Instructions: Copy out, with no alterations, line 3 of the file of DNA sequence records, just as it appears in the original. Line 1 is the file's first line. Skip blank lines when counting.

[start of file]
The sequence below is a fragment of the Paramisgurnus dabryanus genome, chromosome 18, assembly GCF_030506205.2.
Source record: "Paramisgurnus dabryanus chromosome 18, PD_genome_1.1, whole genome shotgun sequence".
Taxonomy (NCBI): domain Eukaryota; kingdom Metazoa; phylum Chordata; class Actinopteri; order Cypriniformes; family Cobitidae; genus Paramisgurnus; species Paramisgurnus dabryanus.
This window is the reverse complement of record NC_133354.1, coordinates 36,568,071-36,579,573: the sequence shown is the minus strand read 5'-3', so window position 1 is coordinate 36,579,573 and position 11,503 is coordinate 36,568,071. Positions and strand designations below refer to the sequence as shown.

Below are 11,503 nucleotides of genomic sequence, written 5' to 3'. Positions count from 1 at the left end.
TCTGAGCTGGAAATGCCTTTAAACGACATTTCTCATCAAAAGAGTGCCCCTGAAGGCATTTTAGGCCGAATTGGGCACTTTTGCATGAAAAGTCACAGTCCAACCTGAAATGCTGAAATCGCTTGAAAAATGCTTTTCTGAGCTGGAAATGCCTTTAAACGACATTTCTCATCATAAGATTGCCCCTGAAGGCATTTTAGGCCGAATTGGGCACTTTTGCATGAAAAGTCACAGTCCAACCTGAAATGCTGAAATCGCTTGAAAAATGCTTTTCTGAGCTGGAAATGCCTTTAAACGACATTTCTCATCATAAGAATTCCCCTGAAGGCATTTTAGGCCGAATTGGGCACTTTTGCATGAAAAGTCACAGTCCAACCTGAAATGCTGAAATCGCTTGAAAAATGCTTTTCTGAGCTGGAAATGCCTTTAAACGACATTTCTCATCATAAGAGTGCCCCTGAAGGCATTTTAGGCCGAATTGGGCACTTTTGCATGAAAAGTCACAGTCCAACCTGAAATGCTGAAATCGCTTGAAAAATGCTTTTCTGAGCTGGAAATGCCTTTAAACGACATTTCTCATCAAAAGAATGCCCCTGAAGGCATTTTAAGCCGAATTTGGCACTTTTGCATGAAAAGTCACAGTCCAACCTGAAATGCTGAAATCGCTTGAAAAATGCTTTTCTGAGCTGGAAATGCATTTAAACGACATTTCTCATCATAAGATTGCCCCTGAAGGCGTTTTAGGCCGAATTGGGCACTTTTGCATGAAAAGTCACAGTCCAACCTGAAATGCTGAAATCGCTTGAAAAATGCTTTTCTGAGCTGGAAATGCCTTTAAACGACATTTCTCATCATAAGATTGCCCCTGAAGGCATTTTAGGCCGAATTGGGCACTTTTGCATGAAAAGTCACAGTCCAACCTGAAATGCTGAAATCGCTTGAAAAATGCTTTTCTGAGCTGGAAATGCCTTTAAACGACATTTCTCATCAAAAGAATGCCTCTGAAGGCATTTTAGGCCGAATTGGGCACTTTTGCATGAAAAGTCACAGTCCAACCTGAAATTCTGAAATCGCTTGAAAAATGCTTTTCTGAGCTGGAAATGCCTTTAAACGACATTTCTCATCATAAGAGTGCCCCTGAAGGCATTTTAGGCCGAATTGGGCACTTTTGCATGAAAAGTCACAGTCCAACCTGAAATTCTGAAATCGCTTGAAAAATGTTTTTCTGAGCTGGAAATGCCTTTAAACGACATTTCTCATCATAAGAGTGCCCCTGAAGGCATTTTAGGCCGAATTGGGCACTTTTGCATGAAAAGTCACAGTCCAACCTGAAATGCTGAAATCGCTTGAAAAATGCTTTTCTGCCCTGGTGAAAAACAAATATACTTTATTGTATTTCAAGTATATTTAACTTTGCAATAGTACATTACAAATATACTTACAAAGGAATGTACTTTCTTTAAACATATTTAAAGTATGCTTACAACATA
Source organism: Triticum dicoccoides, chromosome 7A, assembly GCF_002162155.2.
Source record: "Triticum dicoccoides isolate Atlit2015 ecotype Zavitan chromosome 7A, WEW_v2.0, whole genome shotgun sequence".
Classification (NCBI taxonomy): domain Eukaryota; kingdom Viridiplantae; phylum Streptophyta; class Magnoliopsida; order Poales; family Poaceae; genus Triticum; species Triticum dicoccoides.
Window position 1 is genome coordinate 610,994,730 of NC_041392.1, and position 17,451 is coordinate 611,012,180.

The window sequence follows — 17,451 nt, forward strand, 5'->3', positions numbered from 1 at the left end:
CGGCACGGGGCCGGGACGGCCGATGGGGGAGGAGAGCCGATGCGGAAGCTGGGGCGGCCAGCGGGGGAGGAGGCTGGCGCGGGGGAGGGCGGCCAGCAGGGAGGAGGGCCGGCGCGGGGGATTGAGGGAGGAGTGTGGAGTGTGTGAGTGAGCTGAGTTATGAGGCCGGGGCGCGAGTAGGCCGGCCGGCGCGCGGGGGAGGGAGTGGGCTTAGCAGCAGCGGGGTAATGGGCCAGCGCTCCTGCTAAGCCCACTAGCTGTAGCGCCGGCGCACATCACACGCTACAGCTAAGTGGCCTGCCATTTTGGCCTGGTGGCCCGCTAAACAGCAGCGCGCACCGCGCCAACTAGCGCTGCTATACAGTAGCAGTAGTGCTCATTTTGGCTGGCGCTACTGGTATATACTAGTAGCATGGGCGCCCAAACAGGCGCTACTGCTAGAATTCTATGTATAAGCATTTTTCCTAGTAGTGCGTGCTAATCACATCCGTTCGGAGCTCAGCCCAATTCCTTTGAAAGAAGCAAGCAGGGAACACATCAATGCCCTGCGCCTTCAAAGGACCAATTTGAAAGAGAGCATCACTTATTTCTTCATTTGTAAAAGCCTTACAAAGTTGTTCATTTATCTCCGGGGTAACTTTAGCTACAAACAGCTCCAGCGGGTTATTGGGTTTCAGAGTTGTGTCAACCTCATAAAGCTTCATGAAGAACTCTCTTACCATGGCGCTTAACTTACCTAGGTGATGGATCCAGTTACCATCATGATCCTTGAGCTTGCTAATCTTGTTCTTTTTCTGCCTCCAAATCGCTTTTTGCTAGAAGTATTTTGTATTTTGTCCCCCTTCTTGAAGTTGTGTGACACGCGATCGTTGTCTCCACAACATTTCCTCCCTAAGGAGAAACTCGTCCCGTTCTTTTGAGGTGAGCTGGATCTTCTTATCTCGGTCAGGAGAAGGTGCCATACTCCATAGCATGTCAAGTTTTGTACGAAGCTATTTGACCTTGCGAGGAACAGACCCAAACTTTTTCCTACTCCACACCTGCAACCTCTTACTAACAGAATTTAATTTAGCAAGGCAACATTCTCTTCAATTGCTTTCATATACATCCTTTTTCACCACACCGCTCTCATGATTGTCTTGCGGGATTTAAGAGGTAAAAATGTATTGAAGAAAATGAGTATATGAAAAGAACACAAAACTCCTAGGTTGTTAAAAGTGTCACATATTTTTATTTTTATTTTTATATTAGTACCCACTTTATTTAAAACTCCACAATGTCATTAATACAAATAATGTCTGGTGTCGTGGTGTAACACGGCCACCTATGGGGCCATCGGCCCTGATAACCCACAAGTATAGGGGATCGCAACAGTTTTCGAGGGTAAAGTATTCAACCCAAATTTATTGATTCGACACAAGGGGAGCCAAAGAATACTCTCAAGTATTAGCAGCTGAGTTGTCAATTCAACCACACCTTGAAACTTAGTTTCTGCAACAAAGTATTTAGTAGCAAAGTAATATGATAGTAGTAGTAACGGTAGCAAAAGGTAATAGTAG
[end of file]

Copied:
Taxonomy (NCBI): domain Eukaryota; kingdom Metazoa; phylum Chordata; class Actinopteri; order Cypriniformes; family Cobitidae; genus Paramisgurnus; species Paramisgurnus dabryanus.